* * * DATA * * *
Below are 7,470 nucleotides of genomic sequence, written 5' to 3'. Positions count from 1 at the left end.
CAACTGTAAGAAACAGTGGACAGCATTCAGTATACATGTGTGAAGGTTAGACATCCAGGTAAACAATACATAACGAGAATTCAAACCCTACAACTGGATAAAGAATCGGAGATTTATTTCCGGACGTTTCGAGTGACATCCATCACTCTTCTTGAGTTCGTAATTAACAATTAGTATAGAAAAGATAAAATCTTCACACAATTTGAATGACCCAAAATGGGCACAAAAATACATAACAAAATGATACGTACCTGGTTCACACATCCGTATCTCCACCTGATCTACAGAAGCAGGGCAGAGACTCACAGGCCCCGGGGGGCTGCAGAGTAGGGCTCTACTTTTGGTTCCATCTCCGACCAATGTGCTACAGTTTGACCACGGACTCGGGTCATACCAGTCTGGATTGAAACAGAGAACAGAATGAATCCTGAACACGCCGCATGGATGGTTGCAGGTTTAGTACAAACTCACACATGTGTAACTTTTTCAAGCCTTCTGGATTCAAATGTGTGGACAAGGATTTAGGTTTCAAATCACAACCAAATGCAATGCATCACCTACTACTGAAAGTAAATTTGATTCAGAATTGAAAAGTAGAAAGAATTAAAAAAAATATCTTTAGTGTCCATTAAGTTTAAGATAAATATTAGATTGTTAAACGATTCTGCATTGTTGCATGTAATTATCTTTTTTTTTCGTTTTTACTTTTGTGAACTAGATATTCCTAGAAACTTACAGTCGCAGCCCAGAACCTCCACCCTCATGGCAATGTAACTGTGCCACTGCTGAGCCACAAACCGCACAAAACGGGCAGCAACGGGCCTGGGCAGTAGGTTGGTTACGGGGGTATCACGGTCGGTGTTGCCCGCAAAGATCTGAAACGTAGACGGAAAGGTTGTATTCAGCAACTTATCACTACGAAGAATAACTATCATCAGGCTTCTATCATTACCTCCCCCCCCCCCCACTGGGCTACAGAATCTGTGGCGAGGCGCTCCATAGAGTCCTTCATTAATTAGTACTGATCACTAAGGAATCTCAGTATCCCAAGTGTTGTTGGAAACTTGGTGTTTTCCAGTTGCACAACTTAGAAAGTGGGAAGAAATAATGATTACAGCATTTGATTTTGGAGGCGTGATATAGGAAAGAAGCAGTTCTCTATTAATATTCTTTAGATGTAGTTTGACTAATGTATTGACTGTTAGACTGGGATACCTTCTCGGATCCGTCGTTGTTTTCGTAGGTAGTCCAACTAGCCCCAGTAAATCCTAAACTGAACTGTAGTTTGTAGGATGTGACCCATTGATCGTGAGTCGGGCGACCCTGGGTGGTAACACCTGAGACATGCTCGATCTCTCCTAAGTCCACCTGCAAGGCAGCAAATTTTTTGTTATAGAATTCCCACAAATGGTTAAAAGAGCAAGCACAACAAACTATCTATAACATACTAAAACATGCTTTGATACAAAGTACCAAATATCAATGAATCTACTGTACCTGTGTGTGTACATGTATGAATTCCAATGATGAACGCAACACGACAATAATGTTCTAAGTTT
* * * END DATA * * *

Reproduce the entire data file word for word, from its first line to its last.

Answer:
Below are 7,470 nucleotides of genomic sequence, written 5' to 3'. Positions count from 1 at the left end.
CAACTGTAAGAAACAGTGGACAGCATTCAGTATACATGTGTGAAGGTTAGACATCCAGGTAAACAATACATAACGAGAATTCAAACCCTACAACTGGATAAAGAATCGGAGATTTATTTCCGGACGTTTCGAGTGACATCCATCACTCTTCTTGAGTTCGTAATTAACAATTAGTATAGAAAAGATAAAATCTTCACACAATTTGAATGACCCAAAATGGGCACAAAAATACATAACAAAATGATACGTACCTGGTTCACACATCCGTATCTCCACCTGATCTACAGAAGCAGGGCAGAGACTCACAGGCCCCGGGGGGCTGCAGAGTAGGGCTCTACTTTTGGTTCCATCTCCGACCAATGTGCTACAGTTTGACCACGGACTCGGGTCATACCAGTCTGGATTGAAACAGAGAACAGAATGAATCCTGAACACGCCGCATGGATGGTTGCAGGTTTAGTACAAACTCACACATGTGTAACTTTTTCAAGCCTTCTGGATTCAAATGTGTGGACAAGGATTTAGGTTTCAAATCACAACCAAATGCAATGCATCACCTACTACTGAAAGTAAATTTGATTCAGAATTGAAAAGTAGAAAGAATTAAAAAAAATATCTTTAGTGTCCATTAAGTTTAAGATAAATATTAGATTGTTAAACGATTCTGCATTGTTGCATGTAATTATCTTTTTTTTTCGTTTTTACTTTTGTGAACTAGATATTCCTAGAAACTTACAGTCGCAGCCCAGAACCTCCACCCTCATGGCAATGTAACTGTGCCACTGCTGAGCCACAAACCGCACAAAACGGGCAGCAACGGGCCTGGGCAGTAGGTTGGTTACGGGGGTATCACGGTCGGTGTTGCCCGCAAAGATCTGAAACGTAGACGGAAAGGTTGTATTCAGCAACTTATCACTACGAAGAATAACTATCATCAGGCTTCTATCATTACCTCCCCCCCCCCCCACTGGGCTACAGAATCTGTGGCGAGGCGCTCCATAGAGTCCTTCATTAATTAGTACTGATCACTAAGGAATCTCAGTATCCCAAGTGTTGTTGGAAACTTGGTGTTTTCCAGTTGCACAACTTAGAAAGTGGGAAGAAATAATGATTACAGCATTTGATTTTGGAGGCGTGATATAGGAAAGAAGCAGTTCTCTATTAATATTCTTTAGATGTAGTTTGACTAATGTATTGACTGTTAGACTGGGATACCTTCTCGGATCCGTCGTTGTTTTCGTAGGTAGTCCAACTAGCCCCAGTAAATCCTAAACTGAACTGTAGTTTGTAGGATGTGACCCATTGATCGTGAGTCGGGCGACCCTGGGTGGTAACACCTGAGACATGCTCGATCTCTCCTAAGTCCACCTGCAAGGCAGCAAATTTTTTGTTATAGAATTCCCACAAATGGTTAAAAGAGCAAGCACAACAAACTATCTATAACATACTAAAACATGCTTTGATACAAAGTACCAAATATCAATGAATCTACTGTACCTGTGTGTGTACATGTATGAATTCCAATGATGAACGCAACACGACAATAATGTTCTAAGTTT